Let $p,q$ be odd primes such that $p-q=4a.$ Prove that $\Bigg(\dfrac{a}{p}\Bigg)=\Bigg(\dfrac{a}{q}\Bigg).$

Could anyone advise on how to prove the equality? Hints will suffice, thank you.

  • 1
    $\begingroup$ First hint: note that $\left(\frac{a}{p}\right) = \left(\frac{2}{p}\right)^2\left(\frac{a}{p}\right) = \left(\frac{4}{p}\right)\left(\frac{a}{p}\right)= \left(\frac{4a}{p}\right).$ $\endgroup$ – Sam Streeter Oct 30 '18 at 10:07
  • $\begingroup$ Quadratic reciprocity and a little bit of knowledge of how to manipulate Legendre symbols will suffice for the rest. $\endgroup$ – Sam Streeter Oct 30 '18 at 10:11
  • $\begingroup$ Hint: $p$ and $q$ both leave the same remainder on division by $4a$. $\endgroup$ – Moed Pol Bollo Oct 30 '18 at 10:13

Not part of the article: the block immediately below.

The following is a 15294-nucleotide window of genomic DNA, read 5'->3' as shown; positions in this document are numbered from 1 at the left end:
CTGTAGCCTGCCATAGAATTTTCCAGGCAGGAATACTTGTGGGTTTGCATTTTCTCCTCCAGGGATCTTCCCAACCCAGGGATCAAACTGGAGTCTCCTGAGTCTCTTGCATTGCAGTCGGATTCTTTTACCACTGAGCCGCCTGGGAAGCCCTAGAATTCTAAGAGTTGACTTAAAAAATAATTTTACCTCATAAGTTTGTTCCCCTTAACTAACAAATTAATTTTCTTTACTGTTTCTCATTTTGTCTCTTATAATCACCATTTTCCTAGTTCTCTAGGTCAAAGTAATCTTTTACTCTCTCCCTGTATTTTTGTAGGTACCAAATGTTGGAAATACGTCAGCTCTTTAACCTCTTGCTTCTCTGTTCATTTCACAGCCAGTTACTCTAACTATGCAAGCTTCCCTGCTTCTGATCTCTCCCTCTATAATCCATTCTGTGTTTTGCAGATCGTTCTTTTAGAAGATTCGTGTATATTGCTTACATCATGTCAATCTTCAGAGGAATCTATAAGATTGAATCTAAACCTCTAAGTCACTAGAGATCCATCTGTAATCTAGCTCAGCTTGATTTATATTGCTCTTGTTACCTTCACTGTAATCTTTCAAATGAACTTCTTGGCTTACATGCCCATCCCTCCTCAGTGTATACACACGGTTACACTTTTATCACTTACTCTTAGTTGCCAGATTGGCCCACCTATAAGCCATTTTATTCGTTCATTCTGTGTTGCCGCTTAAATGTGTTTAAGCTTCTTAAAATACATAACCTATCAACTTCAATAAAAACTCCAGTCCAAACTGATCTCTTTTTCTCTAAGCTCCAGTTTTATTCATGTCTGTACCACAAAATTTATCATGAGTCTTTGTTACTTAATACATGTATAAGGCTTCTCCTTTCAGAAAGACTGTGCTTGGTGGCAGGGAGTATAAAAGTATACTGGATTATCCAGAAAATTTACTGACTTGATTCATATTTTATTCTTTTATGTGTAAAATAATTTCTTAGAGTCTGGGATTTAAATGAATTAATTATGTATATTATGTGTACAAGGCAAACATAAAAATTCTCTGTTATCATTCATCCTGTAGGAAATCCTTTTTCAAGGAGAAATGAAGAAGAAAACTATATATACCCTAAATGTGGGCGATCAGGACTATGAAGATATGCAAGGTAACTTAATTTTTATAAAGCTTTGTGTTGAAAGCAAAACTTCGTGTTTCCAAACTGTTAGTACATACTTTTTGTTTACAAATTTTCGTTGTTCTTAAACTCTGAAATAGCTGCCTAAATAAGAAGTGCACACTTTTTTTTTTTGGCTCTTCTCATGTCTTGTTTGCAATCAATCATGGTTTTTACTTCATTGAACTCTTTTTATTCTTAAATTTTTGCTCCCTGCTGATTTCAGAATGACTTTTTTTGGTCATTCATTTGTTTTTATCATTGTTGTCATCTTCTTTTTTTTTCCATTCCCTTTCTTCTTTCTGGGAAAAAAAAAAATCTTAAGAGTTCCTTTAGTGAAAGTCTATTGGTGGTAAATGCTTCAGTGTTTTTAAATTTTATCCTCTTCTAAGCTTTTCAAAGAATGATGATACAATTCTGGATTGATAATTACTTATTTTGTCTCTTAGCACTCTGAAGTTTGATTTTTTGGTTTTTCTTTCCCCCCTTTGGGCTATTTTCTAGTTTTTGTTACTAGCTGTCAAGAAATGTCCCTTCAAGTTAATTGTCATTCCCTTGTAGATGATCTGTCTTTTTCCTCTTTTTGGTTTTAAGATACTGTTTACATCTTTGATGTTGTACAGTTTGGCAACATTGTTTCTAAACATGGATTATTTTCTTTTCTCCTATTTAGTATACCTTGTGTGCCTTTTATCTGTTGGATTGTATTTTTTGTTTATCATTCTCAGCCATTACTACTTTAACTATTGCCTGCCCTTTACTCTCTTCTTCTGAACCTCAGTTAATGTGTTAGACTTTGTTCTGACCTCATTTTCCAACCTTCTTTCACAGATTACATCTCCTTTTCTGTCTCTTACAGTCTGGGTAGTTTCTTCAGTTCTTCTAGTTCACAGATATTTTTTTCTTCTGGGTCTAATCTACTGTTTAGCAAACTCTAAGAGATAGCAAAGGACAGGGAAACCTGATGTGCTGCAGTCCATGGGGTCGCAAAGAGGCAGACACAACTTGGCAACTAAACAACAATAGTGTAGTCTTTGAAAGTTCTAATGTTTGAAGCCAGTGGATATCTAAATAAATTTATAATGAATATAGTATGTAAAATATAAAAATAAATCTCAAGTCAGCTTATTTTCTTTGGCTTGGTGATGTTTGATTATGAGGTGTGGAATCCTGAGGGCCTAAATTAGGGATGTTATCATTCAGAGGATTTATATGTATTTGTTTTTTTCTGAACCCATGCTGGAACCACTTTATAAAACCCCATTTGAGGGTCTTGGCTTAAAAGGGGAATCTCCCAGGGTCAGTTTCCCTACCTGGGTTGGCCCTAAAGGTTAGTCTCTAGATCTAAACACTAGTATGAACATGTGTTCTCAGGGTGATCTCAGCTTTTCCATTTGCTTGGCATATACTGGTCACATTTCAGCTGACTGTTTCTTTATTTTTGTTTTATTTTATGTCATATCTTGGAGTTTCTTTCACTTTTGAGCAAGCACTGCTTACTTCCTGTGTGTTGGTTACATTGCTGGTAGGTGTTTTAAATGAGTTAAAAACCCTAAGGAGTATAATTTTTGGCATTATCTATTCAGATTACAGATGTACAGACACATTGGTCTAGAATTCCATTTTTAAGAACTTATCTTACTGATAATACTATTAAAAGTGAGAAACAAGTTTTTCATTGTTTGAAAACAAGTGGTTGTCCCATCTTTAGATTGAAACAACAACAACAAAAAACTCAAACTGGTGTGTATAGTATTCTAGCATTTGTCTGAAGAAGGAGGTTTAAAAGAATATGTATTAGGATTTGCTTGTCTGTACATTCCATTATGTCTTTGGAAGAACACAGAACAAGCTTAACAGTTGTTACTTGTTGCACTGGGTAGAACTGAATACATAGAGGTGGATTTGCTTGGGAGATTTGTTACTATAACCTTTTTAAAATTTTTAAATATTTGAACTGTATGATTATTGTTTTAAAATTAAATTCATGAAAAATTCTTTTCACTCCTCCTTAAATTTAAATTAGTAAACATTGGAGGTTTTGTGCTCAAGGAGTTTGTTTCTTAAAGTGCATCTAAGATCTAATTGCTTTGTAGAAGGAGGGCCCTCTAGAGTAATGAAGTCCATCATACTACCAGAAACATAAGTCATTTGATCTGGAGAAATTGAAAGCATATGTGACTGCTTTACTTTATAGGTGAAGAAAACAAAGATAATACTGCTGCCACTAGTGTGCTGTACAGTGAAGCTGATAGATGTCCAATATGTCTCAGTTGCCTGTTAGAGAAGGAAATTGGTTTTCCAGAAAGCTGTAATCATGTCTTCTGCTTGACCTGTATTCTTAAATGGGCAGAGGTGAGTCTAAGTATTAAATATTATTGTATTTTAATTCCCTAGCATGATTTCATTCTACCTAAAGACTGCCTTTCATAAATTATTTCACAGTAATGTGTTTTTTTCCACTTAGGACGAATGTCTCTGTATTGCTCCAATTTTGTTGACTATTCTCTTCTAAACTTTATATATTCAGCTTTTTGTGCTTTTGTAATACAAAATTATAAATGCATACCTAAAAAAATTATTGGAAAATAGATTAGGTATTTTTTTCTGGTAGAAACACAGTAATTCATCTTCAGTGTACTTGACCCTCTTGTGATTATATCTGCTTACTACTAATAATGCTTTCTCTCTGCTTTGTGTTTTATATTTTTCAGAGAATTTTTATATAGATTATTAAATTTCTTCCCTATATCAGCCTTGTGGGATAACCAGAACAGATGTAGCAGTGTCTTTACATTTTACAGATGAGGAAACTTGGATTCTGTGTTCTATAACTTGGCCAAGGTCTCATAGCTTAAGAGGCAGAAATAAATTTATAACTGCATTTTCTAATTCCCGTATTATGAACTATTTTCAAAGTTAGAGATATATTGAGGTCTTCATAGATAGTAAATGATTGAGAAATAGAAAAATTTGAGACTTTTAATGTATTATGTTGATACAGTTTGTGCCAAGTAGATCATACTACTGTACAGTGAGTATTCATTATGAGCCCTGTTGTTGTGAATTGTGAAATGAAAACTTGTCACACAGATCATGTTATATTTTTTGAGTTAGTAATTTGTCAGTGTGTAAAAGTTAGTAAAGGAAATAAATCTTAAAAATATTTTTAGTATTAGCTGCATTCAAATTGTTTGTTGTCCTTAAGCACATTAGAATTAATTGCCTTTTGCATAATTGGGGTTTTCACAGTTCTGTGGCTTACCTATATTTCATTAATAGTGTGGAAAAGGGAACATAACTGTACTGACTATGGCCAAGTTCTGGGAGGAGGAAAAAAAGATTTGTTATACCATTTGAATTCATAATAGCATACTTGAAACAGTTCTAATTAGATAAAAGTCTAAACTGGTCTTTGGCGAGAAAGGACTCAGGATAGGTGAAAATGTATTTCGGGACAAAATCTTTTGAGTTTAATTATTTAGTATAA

• $\begingroup$ sorry, overread that there was the tag legendre symbol. $\endgroup$ – Enkidu Oct 30 '18 at 10:13
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    $\begingroup$ @AlexyVincenzo So can you solve the problem now? $\endgroup$ – Sam Streeter Oct 30 '18 at 15:31

$\Big(\dfrac{a}{p}\Big)= \Big(\dfrac{4a}{p}\Big)=\Big(\dfrac{p-q}{p}\Big)=\Big(\dfrac{-q}{p}\Big) =\Big(\dfrac{-1}{p}\Big)\Big(\dfrac{q}{p}\Big)=(-1)^{\frac{p-1}{2}}\Big(\dfrac{q}{p}\Big)$

$\Big(\dfrac{a}{q}\Big)= \Big(\dfrac{p}{q}\Big)=(-1)^{\frac{p-1}{2} \cdot\frac{q-1}{2}}\Big(\dfrac{q}{p}\Big).$

If $\dfrac{p-1}{2}$ is even, then we are done. If $\dfrac{p-1}{2}$ is odd, then $p \equiv 3 \ (\text{mod} \ 4) \implies q+4a \equiv 3 \ (\text{mod} \ 4) \implies q-1 \equiv 2 \ (\text{mod} \ 4) \implies \dfrac{q-1}{2}$ is odd.


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